High School

Choosing Sides

Lesson 11 


Fall 2019


By: Jill Meek  


November 10, 2019

Lesson Focus:

Don’t choose the losing side.

Bible Basis:

1 Kings 18:21, 25-26, 31-34, 36-39

Materials Needed:

Step 1:

  • Internet access

Summary & Links:

Students will watch a video about teaching a self-driving car how to make decisions as they consider how they choose the side of right vs. wrong.

Memory Verse:

Let those who love the LORD hate evil, for he guards the lives of his faithful ones and delivers them from the hand of the wicked.
—Psalm 97:10

Step 1:

Students will watch a video about teaching a self-driving car how to make decisions as they consider how they choose the side of right vs. wrong.

Materials Needed:

  • Internet access

Sometimes knowing right vs. wrong is easy, sometimes it is complicated, and sometimes we make it more difficult than it should be. The self-driving car dilemma is a modern-day example to illustrate the complexities of ethical decision-making. Let’s watch this video to learn more.

Play the following video [1:35]:
The moral dilemma of self-driving cars

Have students walk to one side of the room or another to answer the next two questions.

  • Who would buy a self-driving car knowing it would sacrifice you to save many in an unlikely emergency situation? If you would, stand to the right; if not, to the left. (Allow students to elaborate on their decision. Answers will vary.)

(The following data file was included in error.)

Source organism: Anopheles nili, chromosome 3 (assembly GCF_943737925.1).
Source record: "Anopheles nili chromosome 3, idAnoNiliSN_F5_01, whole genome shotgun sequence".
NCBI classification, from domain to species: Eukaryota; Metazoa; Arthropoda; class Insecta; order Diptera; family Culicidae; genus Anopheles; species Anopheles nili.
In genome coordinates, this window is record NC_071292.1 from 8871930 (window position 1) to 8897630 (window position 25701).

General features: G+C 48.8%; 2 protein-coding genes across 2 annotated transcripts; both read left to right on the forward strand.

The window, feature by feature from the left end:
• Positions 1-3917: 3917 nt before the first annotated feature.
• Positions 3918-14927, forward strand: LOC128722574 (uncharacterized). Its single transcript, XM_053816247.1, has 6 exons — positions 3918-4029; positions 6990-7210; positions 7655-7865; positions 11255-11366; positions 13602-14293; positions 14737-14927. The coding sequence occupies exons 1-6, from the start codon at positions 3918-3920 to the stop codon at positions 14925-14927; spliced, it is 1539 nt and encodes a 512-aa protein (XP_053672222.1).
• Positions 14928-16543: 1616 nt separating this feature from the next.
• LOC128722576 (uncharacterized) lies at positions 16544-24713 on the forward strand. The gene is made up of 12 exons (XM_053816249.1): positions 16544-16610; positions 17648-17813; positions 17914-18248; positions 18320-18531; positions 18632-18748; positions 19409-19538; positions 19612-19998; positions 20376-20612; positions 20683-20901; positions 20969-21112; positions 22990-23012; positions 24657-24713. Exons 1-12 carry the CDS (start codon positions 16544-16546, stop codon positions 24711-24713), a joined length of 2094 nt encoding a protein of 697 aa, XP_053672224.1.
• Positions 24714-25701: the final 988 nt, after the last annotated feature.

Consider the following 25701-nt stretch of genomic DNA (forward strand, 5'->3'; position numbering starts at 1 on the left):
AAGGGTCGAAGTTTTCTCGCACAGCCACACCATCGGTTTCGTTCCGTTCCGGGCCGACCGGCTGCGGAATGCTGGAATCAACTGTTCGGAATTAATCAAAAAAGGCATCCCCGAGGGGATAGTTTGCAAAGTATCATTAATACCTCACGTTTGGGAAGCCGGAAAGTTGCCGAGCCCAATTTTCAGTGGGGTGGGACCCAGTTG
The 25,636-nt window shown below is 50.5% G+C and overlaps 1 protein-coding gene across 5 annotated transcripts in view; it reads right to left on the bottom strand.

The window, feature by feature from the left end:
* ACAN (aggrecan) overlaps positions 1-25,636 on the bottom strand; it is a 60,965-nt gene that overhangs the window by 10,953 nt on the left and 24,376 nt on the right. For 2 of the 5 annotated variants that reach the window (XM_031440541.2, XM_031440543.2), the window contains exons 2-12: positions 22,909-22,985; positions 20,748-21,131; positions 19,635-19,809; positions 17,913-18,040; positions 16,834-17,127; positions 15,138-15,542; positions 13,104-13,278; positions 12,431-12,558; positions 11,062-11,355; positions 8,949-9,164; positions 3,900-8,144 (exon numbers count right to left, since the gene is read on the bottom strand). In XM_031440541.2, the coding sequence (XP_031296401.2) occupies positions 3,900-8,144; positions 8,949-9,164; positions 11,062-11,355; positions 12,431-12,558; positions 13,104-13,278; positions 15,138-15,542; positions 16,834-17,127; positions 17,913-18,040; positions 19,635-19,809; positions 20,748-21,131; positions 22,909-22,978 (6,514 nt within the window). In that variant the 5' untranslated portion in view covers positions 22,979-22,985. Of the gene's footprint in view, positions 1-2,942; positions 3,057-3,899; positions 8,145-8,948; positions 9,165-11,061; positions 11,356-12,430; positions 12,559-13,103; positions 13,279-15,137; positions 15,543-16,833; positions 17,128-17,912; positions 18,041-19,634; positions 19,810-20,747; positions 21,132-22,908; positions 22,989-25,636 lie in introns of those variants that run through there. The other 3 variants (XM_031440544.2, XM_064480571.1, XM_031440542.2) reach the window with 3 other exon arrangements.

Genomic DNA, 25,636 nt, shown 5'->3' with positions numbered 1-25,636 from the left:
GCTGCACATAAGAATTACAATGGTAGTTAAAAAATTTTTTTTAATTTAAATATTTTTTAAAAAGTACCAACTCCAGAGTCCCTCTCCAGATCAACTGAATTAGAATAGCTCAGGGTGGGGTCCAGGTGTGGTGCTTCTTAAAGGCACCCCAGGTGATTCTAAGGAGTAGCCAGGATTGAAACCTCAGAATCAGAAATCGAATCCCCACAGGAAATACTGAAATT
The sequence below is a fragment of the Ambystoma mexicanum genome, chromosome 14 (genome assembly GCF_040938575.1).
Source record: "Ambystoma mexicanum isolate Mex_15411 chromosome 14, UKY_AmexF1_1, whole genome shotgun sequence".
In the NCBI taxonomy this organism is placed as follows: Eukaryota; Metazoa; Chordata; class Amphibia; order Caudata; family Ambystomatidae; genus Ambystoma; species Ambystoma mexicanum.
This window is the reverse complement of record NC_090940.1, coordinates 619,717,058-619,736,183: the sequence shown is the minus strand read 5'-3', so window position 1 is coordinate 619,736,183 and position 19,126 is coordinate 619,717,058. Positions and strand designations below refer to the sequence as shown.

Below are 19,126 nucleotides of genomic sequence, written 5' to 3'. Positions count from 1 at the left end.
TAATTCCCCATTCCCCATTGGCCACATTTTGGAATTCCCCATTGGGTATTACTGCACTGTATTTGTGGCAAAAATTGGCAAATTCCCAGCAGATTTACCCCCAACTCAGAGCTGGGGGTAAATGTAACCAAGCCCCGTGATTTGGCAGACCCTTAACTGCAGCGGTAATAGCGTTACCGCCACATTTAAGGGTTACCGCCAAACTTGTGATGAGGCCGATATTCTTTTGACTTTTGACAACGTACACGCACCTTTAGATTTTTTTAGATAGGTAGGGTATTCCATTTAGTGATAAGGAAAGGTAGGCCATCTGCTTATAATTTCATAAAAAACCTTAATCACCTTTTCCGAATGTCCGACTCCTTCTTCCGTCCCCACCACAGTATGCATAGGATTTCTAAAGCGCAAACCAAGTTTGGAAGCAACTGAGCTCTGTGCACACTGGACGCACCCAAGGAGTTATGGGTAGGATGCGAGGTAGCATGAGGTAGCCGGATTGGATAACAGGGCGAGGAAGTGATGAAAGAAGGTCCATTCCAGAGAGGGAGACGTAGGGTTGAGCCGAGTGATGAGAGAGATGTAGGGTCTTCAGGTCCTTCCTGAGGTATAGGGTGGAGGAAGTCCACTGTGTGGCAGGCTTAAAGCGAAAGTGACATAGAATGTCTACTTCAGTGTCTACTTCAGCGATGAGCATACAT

• If you were programming these cars, would you program it to sacrifice the passenger to save many, if necessary? If yes, stand to the right; if not, to the left. (Allow students to elaborate on why they would make the decision they chose. Answers will vary.)

Allow your students to be seated. Moral dilemmas such as those are usually difficult to answer. In part, this is due to the variables that can be involved. For instance, would it be more difficult to decide what to do if your mom or baby brother or sister were your passengers and you had to sacrifice them in order to avoid hitting a chain-gang of prisoners working on the side of the road?

  • If you find this question difficult, what are some other clear-cut examples of right vs. wrong? (Accept all reasonable answers. In general, students may understand that harming others in any way is wrong and that honesty, generosity, and kindness are right.)
  • Have you ever been in a situation where you knew what was right, but chose to do wrong? What influenced your choice? (Answers will vary. Allow students to disclose as much or little as they feel comfortable with. Choosing wrong when you know right is often the choice of doing what is easier, more fun, or going with the crowd to be included.)
  • Have you ever been in a situation where you chose right over wrong but you were in the minority? What was that like? (Answers will vary. Students may have had to abstain from something, missing out on friendships or experiences, or feeling unsupported or misunderstood. Others may have had a more neutral or positive experience, feeling good about their decision or seeing positive consequences of their choice vs. the wrong one.)

Every day we choose how to live based on what we think is right and wrong, or at the very least what is better or worse. We also have to choose whose voices will help us discern that.